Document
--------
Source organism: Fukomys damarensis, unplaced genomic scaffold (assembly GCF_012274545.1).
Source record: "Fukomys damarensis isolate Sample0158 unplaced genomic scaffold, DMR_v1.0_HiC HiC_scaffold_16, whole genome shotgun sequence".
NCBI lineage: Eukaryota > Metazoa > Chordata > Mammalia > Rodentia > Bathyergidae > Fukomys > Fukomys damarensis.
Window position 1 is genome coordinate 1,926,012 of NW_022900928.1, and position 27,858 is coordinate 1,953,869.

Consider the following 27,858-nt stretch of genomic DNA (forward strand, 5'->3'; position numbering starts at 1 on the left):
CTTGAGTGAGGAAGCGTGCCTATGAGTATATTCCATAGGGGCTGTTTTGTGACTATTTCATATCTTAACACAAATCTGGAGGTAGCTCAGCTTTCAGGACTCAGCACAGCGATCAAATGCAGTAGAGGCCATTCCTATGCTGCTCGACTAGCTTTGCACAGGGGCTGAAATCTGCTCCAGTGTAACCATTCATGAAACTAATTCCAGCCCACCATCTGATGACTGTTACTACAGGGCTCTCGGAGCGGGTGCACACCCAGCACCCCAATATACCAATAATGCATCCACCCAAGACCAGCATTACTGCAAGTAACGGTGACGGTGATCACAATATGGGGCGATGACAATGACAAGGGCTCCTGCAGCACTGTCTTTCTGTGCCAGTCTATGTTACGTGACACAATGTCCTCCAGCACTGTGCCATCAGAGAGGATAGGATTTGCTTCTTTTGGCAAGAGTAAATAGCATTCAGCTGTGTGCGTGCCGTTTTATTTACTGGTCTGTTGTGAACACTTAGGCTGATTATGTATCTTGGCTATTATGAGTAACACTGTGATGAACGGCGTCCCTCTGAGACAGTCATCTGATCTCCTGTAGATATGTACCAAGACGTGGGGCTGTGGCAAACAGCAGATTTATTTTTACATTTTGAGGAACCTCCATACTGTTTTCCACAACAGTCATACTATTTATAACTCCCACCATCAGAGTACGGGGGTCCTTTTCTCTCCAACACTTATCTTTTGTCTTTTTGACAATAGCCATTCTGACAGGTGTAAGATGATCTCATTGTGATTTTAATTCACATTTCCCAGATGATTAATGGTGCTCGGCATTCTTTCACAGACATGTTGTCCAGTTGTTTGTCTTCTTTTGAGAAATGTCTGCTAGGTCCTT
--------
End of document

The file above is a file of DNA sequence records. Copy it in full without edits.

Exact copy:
Source organism: Fukomys damarensis, unplaced genomic scaffold (assembly GCF_012274545.1).
Source record: "Fukomys damarensis isolate Sample0158 unplaced genomic scaffold, DMR_v1.0_HiC HiC_scaffold_16, whole genome shotgun sequence".
NCBI lineage: Eukaryota > Metazoa > Chordata > Mammalia > Rodentia > Bathyergidae > Fukomys > Fukomys damarensis.
Window position 1 is genome coordinate 1,926,012 of NW_022900928.1, and position 27,858 is coordinate 1,953,869.

Consider the following 27,858-nt stretch of genomic DNA (forward strand, 5'->3'; position numbering starts at 1 on the left):
CTTGAGTGAGGAAGCGTGCCTATGAGTATATTCCATAGGGGCTGTTTTGTGACTATTTCATATCTTAACACAAATCTGGAGGTAGCTCAGCTTTCAGGACTCAGCACAGCGATCAAATGCAGTAGAGGCCATTCCTATGCTGCTCGACTAGCTTTGCACAGGGGCTGAAATCTGCTCCAGTGTAACCATTCATGAAACTAATTCCAGCCCACCATCTGATGACTGTTACTACAGGGCTCTCGGAGCGGGTGCACACCCAGCACCCCAATATACCAATAATGCATCCACCCAAGACCAGCATTACTGCAAGTAACGGTGACGGTGATCACAATATGGGGCGATGACAATGACAAGGGCTCCTGCAGCACTGTCTTTCTGTGCCAGTCTATGTTACGTGACACAATGTCCTCCAGCACTGTGCCATCAGAGAGGATAGGATTTGCTTCTTTTGGCAAGAGTAAATAGCATTCAGCTGTGTGCGTGCCGTTTTATTTACTGGTCTGTTGTGAACACTTAGGCTGATTATGTATCTTGGCTATTATGAGTAACACTGTGATGAACGGCGTCCCTCTGAGACAGTCATCTGATCTCCTGTAGATATGTACCAAGACGTGGGGCTGTGGCAAACAGCAGATTTATTTTTACATTTTGAGGAACCTCCATACTGTTTTCCACAACAGTCATACTATTTATAACTCCCACCATCAGAGTACGGGGGTCCTTTTCTCTCCAACACTTATCTTTTGTCTTTTTGACAATAGCCATTCTGACAGGTGTAAGATGATCTCATTGTGATTTTAATTCACATTTCCCAGATGATTAATGGTGCTCGGCATTCTTTCACAGACATGTTGTCCAGTTGTTTGTCTTCTTTTGAGAAATGTCTGCTAGGTCCTT